Working from the C64 dumps, I was able to edit up the game tiles by modding one of my earlier MyRPG editors, and ditto for a font editor. At this time, I tended to code things up in as straightforward and fast a way as possible, to get the basic method down, and then go back after letting it percolate in my brain and turning some ideas over for a while and optimize or even sometimes rewrite it better. I usually wanted to get something working first. This may not have been the most efficient method of programming, but its just how my brain worked. Took a bit longer though.

 

I recall that I had at least the entire Britannia disk (main map) set up and the Underworld disk as well. If you wanted to, you could switch out the Underworld disk mid-stream and continue walking around that way.

 

You could move freely, peer (view) a gem, and look at any object and get its description. I think thats about the extent of what was functioning. Maybe Zstats. You could walk over any area (no "slow progress" or blocked areas) for testing. Thats really about it for how far I had gotten in terms of what it could do.

 

How it worked is interesting as well. I was only a so-so assembly programmer, and had just gotten hold of the assembler editor cart, so I didn't feel confident I could tackle the thing 100% machine code right out of the gate. I did implement some routines that way, most notably the screen redraw, which to this day ranks as my most clever feat of programming.

 

The rest was in basic, so it would be faster to get things up to speed, peppered with some other maching language routines to speed up some of the parts. Since basic was obviously too slow for real work, I used a compiler for the basic code, MMG Basic Compiler. This was a great program as it made fairly small files and didnt require a run-time or other extras (or if it did, it was easy to stick on the disk and it took care of loading, can't recall exactly.)

 

How do you paint a hi-res screen fast?

 

The Ultima's were essentially turn-based, and it would just sit there until the user gave it a command. But the water and some other graphic tiles were animated, and this would require animating them and then redrawing the screen, independent of the user commands. So using basic, even compiled basic, was going to be far too slow to do a full hi-res screen redraw fast enough to not look like crap. I knew it would have to be in assembly, and having messed with the U4 hacks and MyRPG, I had a basic way to do it, which was a simple index-and-display method. But as a called routine from basic, I really didn't want to (or even know how to) effectively interleave the screen display with the rest of the game. As there were animations involved as well, that made it doubly difficult to figure out how I was going to have all that run together smoothly.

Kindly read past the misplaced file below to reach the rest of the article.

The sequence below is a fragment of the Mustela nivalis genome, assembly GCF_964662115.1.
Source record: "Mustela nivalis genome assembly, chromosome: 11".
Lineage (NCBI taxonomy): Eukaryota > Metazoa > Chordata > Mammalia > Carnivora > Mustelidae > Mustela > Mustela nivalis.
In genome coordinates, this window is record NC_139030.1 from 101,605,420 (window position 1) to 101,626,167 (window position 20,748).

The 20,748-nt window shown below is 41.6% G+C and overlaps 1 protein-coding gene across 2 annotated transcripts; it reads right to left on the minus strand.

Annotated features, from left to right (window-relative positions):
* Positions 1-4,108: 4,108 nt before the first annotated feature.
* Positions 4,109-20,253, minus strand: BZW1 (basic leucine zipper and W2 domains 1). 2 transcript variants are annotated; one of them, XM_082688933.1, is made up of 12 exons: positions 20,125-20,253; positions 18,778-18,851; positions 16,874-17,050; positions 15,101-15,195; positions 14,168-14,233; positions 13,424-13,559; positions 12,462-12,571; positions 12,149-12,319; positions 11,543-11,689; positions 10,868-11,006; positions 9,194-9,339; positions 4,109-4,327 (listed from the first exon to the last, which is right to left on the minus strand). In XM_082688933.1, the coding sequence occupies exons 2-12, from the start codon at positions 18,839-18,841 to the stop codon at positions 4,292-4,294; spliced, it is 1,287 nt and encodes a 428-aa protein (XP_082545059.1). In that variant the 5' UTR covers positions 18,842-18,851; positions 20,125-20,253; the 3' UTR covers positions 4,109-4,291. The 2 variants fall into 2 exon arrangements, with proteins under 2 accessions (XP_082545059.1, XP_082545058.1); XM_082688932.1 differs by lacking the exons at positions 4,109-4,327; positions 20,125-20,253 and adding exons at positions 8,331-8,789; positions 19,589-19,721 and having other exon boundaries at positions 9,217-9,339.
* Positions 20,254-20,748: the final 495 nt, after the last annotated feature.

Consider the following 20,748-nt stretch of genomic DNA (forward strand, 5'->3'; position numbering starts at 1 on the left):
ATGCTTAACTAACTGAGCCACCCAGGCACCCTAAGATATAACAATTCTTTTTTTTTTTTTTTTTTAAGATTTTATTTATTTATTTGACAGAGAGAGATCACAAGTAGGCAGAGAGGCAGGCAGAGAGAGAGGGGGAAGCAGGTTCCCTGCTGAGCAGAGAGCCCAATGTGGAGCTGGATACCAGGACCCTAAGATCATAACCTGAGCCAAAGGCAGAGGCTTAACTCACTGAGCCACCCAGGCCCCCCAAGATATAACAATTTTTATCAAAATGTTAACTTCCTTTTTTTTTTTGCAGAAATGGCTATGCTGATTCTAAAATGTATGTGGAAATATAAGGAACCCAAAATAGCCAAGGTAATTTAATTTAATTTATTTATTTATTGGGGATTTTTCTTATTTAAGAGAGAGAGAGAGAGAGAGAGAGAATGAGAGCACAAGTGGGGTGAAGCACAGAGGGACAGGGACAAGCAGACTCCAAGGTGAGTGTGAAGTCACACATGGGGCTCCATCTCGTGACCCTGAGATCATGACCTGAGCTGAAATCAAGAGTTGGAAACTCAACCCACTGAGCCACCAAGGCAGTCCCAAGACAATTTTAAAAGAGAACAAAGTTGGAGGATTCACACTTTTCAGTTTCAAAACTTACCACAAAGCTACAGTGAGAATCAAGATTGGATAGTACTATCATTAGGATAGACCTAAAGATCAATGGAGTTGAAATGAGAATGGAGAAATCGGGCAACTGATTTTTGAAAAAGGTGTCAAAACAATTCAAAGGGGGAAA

I wanted something that would run basically automatically, so I wouldnt have to try some funky interleaving or checking user input constantly. After doing some cacluations on how much time this would take in assembly, I decided to try to implement a Vertical Blank Interrupt to handle this.

 

The Great Hack

 

The method I would develop would be one of the best programming feats I had ever pulled off with my meager skills. My friend John helped a little bit with some suggestions and checking my method, but after a point I had to finish it up and optimize it myself. Essentially, I used the main VBI that occurs during screen refresh, when the CRT beam (which doesnt exist today in this sense) would get shut off, and repositioned to the top of the screen. This code occured in this interval, NOT in the longer VBI that can occur over the course of the whole display list timeframe. It literally just fit within the available cycles, with something like 90-95% of that time used to do this routine. It essentially did a full screen redraw of the tiles from the 11x11 grid that represented your view of the map. Because it occured in between screen redraws, I didn't have to implement screen flipping and saved a ton of memory and time. It was fast and flicker-free. It also had the added benefit of being essentially automatic. The main display would update continuously, so all you had to do to make the screen move was update the 11x11 grid of the map section you are currently in.

 

I'm sure the method I came up with is essentially the same as whatever anyone else programming Ultima did, as there are only so many ways to do it, but I wrote it all myself and it made me pretty proud to pull it off.

 

Animating the Tiles

 

The animations took 2 basic forms. The first was the water tiles. These were very fast and simple memory moves, where you move 1 byte to the end of the tile-chunk, and move the rest up 1. In some parts of the map table, they were contiguous, so you could move a whole range. Other parts of the water tiles, like the tapered ends of the rivers, used a mask tile and you just XOR'd a water tile with the mask together into the correct place. The other kind was a 4 frame animation where you still did a memory move, just on whole tiles instead of shifting 1 tile.

 

I never got all the animations working, so it was mostly all the main water tiles, the lava tile, and the fountain. This routine was called from basic. I basically polled the keyboard buffer (peek 764) and if it was empty/no key, call the animation. The "free" VBI screen update did the rest for making it all work. When I compiled the whole thing, I added a delay so it would flow better. In basic, no delay was needed and the animations are about the right speed. Just worked out that way.